While working as a cartoonist on her high school paper, she was encouraged to develop her cartoons into a book, which became the short, ironic How To Be a Nonconformist. Originally published in 1967, How To Be a Nonconformist has just been reissued by Onzo Media. According to the Wikipedia entry, “With intricate pen-and-ink drawings and wry commentary, the book captures a unique period in American history, the era of flower children and anti-war demonstrations. Author Elissa Karg was 16 years old when the book was first published. A new introduction and author’s note focus on the relevance of nonconformity in today’s world.”
To a ‘60s idealist, today’s world seems sadder and scarier. The war in Iraq feels as unjust and as endless as Vietnam. We have a President even more bent on abusing power than Tricky Dick was. (Who could have imagined?) Cities like Detroit (where Elissa lives now) are falling apart. Good jobs are outsourced, and unions are forced to accept give backs. Poor people are isolated in dilapidated neighborhoods and their children attend crummy schools.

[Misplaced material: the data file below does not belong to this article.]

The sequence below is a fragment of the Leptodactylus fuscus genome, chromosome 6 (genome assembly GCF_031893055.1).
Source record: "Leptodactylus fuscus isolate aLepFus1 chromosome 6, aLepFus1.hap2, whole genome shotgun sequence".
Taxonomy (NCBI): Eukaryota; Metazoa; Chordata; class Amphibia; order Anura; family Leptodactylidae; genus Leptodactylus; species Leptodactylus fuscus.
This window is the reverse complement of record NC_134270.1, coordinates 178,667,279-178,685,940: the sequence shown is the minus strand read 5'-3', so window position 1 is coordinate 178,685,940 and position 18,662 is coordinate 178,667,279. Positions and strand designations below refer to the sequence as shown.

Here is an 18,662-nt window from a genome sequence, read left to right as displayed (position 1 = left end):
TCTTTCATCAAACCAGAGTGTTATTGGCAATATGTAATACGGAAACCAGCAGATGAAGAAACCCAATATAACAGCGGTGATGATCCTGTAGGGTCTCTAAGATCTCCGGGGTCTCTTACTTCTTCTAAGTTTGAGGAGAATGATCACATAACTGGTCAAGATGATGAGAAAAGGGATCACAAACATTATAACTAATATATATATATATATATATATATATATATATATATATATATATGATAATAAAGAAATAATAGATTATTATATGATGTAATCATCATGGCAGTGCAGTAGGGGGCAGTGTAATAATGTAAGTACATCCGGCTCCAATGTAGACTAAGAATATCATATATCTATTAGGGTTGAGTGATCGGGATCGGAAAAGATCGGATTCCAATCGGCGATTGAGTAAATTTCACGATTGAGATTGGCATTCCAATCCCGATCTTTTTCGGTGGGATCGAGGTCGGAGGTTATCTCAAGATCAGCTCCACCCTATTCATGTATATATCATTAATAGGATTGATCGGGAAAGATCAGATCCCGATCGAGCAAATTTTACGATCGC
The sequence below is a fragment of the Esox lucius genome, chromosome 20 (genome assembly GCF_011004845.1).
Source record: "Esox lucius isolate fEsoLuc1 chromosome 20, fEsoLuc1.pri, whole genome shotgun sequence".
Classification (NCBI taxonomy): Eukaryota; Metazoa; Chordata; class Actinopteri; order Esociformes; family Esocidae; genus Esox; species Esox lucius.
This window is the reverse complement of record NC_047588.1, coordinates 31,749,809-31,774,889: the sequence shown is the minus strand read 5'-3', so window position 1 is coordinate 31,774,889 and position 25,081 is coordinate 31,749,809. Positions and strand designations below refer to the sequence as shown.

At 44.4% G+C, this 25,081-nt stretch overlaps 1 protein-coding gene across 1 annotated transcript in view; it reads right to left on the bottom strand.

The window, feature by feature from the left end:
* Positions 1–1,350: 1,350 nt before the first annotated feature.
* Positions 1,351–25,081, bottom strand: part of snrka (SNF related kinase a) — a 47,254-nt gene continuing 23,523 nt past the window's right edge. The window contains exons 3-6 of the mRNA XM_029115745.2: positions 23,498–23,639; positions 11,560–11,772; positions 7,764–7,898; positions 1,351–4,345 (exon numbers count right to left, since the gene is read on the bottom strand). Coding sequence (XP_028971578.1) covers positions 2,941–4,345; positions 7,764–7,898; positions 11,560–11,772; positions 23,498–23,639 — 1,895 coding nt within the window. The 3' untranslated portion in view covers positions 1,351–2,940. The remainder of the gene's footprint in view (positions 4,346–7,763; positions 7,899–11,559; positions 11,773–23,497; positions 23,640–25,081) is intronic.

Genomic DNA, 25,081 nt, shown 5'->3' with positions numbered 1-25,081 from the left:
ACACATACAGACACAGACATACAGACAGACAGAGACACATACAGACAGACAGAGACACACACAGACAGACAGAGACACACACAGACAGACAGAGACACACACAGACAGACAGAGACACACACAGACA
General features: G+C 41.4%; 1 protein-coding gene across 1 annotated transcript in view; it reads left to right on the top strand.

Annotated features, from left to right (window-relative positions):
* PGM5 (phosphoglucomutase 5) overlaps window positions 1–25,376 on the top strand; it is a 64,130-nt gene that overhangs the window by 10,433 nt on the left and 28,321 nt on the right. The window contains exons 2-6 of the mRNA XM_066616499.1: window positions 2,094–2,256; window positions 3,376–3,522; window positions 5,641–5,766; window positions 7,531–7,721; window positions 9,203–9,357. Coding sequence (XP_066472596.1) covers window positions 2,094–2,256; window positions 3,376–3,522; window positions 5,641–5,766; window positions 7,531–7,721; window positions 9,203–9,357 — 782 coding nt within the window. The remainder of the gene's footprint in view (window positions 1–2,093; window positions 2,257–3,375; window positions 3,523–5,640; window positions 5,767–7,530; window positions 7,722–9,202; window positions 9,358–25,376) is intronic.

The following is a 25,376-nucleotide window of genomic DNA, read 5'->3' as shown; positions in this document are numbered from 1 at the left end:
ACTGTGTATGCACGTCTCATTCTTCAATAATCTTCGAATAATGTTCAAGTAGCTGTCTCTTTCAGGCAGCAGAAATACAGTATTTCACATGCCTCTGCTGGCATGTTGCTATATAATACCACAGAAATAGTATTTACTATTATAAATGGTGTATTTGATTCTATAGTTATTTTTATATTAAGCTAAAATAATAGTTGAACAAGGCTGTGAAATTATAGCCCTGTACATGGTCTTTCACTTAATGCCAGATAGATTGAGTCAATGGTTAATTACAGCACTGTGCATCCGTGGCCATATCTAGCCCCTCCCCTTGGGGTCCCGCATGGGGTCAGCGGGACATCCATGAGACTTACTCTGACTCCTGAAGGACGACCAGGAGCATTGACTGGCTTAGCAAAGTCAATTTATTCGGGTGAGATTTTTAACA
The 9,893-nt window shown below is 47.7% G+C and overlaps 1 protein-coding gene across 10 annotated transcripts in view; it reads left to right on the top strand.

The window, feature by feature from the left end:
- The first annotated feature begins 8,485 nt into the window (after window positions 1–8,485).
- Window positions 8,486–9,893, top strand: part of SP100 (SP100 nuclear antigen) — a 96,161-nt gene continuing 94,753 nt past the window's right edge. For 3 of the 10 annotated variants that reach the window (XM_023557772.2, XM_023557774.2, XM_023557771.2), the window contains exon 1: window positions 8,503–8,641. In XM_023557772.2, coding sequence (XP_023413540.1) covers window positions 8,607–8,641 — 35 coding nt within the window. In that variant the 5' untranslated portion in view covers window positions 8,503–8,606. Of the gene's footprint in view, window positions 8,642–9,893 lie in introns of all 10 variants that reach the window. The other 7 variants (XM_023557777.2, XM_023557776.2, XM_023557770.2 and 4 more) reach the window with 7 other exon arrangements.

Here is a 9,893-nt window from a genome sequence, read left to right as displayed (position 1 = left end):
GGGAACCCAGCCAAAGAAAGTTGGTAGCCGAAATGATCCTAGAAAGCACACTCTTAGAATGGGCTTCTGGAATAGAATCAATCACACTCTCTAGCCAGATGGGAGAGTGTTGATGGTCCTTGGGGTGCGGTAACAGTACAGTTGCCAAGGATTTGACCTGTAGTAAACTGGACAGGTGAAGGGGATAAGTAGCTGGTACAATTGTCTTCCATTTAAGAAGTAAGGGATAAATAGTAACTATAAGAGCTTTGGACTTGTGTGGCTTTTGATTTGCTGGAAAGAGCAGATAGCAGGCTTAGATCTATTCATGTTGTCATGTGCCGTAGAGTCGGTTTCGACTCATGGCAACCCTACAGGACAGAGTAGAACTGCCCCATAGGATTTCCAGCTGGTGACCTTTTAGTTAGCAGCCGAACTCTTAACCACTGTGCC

And yet every new generation spawns its own nonconformists.
“The little barefoot, singing hippies that march across the pages of Elissa Jane Karg’s recently republished book, How to be a Nonconformist, illustrate 23 playful steps to becoming a bona fide rebel. Karg’s advice, originally published as a comic-strip for her high school newspaper in the ’60s, mischievously elbows the counterculture of that time with tips like, ‘[a]void socks. They are the fatal give-away of a phony nonconformist.’
For the past quarter century Elissa worked as a nurse for homebound patients in Detroit, Hamtramck and Highland Park, where her skills in connecting with people as well as her professionalism were highly valued. Her commitment to the patients went way past responsbilities expected of her. Through her work she discovered unsung heroes and their talents. She drew out their life stories, learned from them and shared herself with them. She took an interest in their welfare well beyond their nursing care — for example, she brought them children’s books to encourage parents to read to their children.